WALPE Statement on 16 Days of Activism Against Gender Based Violence.
Women Academy for Leadership and Political Excellence (WALPE) joins millions of Zimbabwean women and girls and the rest of the world in commemorating 16 days of Activism Against Gender Based Violence (GBV). This year’s commemorations are being held under the theme: ‘Zero tolerance to sexual harassment in the work place.’ WALPE believes that the work place is broader and hence we extend the scope to include women in the informal sector, home based industries, domestic work and those undertaking unpaid work such as raising children and home based care.
We also note, with serious concern, that the commemorations come at a time when there is a spike in cases of GBV in the public space. In recent months, women working as vendors have been attacked and their wares looted by the police in a crackdown that seeks to place the aesthetic looks of the city ahead of livelihoods. Women and girls have also been victims of violent attacks some of which have been fatal, the recent examples being the multiple murders of women who were using private taxis.
On 22 November 2018, women Parliamentarians were attacked by the Zimbabwe Republic Police (ZRP) at the Parliament of Zimbabwe at the occasion of the 2019 budget. The brutal attack by the police which left dozens of female Parliamentarians traumatised and two injured reinforces the fact that women are not safe in their work places.
We therefore make the following key demands to the Government of Zimbabwe and its organs:
- Safety of women.
We demand that the Government of Zimbabwe and its security organs ensure the safety of women in the public space by providing protection and upholding their rights. It is saddening that the police and other security organs are some of the major perpetrators of GBV in Zimbabwe. This must stop and public security personnel should be trained in human rights so that they have an appreciation of why they are important to protect and uphold in a democratic society.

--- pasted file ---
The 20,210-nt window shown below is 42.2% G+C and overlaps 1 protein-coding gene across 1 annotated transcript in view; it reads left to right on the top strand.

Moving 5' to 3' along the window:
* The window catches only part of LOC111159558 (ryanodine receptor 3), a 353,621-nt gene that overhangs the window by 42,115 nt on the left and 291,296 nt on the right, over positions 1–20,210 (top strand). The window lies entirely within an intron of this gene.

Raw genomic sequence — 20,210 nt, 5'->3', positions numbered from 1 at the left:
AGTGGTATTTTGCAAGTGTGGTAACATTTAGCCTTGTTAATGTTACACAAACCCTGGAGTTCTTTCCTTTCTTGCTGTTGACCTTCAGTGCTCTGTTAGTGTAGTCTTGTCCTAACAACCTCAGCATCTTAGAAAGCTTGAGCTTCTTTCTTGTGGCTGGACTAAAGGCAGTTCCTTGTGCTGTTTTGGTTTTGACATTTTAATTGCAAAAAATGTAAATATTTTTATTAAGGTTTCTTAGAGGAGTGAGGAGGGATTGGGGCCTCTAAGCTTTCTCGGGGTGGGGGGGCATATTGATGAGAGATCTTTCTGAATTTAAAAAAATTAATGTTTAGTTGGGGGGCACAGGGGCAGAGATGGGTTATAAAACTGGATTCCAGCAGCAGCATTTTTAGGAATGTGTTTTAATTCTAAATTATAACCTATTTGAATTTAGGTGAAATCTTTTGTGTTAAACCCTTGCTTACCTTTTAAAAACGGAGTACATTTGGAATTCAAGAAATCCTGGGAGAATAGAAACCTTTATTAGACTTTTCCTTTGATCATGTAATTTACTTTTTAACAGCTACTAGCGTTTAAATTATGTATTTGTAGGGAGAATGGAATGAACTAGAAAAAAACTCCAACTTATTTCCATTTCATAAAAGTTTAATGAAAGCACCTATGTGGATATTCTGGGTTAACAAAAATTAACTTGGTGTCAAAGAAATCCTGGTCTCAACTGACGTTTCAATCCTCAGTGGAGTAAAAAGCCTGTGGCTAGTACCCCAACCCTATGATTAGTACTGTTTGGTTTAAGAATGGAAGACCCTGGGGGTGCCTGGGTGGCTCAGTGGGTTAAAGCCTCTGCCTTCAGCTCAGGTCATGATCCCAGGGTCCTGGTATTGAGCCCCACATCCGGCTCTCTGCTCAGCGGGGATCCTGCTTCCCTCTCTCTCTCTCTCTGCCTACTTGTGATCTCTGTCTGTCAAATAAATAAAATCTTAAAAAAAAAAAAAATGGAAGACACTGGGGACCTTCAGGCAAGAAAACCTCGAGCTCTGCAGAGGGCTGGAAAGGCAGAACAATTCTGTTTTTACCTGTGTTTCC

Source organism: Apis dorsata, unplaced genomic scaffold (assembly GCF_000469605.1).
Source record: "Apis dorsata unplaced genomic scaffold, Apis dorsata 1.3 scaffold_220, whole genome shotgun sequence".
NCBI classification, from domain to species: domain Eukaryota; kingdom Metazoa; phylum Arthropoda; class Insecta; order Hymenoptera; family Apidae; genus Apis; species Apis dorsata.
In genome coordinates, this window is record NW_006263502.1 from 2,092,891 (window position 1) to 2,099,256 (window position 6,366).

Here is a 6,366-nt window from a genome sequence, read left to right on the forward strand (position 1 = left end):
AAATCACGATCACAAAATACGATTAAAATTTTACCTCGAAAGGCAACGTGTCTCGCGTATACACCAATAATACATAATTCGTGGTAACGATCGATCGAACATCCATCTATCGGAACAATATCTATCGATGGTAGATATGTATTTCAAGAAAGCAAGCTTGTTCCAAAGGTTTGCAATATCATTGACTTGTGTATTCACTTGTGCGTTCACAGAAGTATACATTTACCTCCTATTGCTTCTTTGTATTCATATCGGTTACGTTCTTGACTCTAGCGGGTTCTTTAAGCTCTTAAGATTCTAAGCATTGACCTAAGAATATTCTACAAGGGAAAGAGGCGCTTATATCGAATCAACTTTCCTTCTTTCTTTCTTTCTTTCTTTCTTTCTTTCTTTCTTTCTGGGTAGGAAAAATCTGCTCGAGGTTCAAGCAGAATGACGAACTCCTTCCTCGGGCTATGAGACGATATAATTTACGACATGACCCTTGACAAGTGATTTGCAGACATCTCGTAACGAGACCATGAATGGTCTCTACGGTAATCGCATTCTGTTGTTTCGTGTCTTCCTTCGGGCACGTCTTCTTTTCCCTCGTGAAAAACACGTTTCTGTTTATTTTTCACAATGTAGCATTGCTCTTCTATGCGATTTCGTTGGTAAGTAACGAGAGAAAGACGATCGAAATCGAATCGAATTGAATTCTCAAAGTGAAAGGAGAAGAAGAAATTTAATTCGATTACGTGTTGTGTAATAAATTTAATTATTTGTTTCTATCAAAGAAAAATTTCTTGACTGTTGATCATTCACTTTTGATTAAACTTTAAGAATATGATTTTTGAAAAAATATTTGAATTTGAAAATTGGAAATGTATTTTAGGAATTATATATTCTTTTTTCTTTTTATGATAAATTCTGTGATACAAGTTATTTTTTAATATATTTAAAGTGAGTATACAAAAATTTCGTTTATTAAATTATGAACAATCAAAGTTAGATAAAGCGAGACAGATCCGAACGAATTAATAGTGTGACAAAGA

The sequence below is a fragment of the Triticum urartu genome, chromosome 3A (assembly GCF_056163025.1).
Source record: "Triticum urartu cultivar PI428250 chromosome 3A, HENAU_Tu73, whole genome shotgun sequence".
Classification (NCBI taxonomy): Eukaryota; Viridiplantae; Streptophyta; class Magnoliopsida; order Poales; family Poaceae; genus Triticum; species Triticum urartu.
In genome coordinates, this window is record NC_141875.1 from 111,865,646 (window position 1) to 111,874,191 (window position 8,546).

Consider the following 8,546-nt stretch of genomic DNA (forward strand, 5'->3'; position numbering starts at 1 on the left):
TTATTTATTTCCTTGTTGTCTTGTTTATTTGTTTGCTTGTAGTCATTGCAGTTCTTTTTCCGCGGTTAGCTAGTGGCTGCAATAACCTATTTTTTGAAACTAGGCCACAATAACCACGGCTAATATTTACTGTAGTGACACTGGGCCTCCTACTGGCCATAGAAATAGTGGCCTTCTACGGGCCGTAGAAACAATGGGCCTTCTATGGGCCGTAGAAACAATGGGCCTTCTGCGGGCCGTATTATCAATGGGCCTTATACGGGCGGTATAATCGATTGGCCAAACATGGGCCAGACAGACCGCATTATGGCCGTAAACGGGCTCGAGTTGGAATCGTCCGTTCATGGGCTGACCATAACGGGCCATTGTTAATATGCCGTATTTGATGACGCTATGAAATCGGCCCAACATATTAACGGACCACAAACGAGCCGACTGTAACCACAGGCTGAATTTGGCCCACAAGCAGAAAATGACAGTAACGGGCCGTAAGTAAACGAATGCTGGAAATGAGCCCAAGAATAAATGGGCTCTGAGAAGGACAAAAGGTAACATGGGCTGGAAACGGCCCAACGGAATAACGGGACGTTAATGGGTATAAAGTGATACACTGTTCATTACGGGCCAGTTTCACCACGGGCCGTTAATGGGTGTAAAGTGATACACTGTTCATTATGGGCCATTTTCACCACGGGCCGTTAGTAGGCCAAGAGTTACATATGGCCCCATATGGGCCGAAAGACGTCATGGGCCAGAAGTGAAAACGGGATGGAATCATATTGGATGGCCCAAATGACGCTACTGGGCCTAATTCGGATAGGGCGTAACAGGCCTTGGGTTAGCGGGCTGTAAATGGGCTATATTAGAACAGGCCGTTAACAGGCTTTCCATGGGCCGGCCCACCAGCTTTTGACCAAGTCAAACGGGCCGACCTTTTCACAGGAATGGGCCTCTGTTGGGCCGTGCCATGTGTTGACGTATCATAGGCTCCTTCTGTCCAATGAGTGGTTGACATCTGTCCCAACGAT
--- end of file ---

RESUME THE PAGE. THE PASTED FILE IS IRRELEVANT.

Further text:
- Continuation of the women quota.
We also demand the continuation of the women’s quota of 60 seats in Parliament which is constitutionally coming to an end in 2023. WALPE shall work with other Civil Society organisations and the women parliamentary caucus to push for this amendment.
- Equal opportunity and affirmative action.
WALPE also calls on Parliament and local Authorities to provide equal opportunities for female parliamentarians and Councillors to access resources as much as their male counterparts. This is in relation to ensuring gender balance on international trips and in giving opportunities to be heard in Parliament and Council. More importantly, they should adopt affirmative action policy for women to access specialised trainings and resources so that they effectively deliver on their mandate.
- Budget ceiling on election campaign.
Lack of resources is one of the reasons limiting women’s participation in key leadership processes. As a way to address this challenge, we propose that legislation be introduced to put a ceiling on how much a candidate can spend in a constituency. This will enhance participation of women who are often side-lined by rich and powerful men who spend fortunes buying votes.
WALPE is in the process of identifying women leaders across the political divide who want to run for public elected positions from both urban and rural areas and taking them through rigorous, long term, capacity building programmes in the form of trainings, coaching and mentoring exercises. The program aims to give Zimbabwean women the necessary skills and confidence to take up leadership positions and push for good governance and inclusive socio-economic development that benefit all citizens. It is our firm belief that if women have access to more power and authority in leadership positions, they can craft and enforce policies and laws that enhance security in the work place and broadly balance the gender disparity. Thus as WALPE, we reinstate our commitment to working with women so that they are able to occupy leadership positions from all levels in society and change the skewed power dynamics which is one of the central causes of GBV.